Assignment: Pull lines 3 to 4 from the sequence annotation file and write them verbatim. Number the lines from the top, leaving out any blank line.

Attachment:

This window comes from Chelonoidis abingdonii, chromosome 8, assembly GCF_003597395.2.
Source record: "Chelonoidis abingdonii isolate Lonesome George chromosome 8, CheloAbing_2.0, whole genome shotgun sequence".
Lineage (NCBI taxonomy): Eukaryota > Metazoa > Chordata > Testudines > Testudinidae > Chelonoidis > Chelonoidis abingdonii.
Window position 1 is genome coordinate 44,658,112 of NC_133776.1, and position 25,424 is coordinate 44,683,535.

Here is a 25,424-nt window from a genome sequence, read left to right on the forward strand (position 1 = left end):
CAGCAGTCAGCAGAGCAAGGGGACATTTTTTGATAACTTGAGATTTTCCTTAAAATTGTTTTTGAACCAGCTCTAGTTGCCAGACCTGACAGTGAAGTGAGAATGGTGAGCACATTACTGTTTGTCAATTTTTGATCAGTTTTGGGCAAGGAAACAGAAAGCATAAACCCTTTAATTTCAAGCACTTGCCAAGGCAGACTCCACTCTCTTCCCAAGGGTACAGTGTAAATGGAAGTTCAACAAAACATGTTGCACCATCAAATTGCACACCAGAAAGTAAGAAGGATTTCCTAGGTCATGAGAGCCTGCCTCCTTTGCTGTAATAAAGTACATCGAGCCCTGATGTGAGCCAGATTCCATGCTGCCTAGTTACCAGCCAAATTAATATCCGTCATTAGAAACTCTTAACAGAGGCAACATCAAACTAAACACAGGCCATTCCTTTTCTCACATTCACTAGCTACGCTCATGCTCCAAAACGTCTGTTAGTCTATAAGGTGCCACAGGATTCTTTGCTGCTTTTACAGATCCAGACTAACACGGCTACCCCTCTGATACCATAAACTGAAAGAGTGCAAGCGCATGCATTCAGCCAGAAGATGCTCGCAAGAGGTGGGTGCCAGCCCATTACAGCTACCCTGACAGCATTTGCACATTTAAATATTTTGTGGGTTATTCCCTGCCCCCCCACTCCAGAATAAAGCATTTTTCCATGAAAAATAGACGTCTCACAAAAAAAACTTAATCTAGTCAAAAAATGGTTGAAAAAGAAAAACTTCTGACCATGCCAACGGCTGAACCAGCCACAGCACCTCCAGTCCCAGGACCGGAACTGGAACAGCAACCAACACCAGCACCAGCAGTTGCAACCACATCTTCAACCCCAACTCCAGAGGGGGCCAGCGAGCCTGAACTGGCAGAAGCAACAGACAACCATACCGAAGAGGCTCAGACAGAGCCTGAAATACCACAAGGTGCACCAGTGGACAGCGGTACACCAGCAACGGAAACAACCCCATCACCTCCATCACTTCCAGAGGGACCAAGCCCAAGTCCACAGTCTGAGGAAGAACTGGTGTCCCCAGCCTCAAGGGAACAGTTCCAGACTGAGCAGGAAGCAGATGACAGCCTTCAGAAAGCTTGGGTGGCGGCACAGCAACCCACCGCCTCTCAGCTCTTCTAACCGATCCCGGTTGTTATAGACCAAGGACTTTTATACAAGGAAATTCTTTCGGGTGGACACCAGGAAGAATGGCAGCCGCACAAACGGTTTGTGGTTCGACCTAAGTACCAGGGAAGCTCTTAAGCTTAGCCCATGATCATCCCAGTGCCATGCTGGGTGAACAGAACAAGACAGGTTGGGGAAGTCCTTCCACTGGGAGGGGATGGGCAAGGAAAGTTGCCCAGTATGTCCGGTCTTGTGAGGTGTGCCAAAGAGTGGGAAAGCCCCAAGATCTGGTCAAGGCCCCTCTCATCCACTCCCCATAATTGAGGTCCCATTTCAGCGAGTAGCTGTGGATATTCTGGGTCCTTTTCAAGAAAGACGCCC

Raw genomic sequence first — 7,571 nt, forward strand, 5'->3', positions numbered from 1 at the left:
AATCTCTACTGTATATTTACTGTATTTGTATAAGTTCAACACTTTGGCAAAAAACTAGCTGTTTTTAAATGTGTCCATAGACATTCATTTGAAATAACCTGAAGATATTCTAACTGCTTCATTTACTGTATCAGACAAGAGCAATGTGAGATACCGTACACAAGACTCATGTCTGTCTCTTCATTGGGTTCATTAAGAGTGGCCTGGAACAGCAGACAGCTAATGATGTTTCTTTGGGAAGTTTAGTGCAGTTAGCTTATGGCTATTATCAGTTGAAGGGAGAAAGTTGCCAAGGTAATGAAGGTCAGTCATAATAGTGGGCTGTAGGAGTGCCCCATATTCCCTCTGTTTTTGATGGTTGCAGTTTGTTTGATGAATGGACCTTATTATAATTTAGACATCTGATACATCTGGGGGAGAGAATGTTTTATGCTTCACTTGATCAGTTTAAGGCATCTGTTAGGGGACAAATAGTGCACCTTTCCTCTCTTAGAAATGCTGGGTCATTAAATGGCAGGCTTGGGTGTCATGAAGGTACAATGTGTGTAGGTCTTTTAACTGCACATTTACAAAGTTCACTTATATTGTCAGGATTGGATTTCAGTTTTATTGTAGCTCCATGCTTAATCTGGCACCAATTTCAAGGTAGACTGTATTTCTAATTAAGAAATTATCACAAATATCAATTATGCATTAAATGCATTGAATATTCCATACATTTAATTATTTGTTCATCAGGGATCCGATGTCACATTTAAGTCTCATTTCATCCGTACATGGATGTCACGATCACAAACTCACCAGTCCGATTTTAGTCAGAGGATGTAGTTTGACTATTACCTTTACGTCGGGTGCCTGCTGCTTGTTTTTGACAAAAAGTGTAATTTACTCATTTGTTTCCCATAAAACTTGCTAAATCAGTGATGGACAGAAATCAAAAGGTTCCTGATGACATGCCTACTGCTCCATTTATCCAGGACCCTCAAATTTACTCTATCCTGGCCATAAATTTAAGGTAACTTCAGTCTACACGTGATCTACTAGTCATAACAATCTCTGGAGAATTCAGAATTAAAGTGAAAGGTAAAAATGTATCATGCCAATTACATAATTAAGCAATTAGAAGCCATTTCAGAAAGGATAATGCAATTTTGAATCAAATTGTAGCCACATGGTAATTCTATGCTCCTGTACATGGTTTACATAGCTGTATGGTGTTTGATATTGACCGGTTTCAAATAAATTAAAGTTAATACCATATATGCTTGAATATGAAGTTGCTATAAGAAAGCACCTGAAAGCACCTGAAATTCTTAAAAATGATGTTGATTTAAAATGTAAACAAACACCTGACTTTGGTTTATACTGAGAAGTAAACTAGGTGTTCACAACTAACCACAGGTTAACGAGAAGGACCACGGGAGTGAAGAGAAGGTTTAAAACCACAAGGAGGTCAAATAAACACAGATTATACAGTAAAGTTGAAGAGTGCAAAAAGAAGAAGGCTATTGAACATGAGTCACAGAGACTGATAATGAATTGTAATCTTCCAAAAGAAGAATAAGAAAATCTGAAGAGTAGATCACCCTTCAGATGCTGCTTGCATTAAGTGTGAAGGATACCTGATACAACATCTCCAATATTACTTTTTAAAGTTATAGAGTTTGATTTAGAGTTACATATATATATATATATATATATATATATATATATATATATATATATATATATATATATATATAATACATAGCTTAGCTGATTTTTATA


Lineage (NCBI taxonomy): Eukaryota > Metazoa > Chordata > Testudines > Testudinidae > Chelonoidis > Chelonoidis abingdonii.
Window position 1 is genome coordinate 44,658,112 of NC_133776.1, and position 25,424 is coordinate 44,683,535.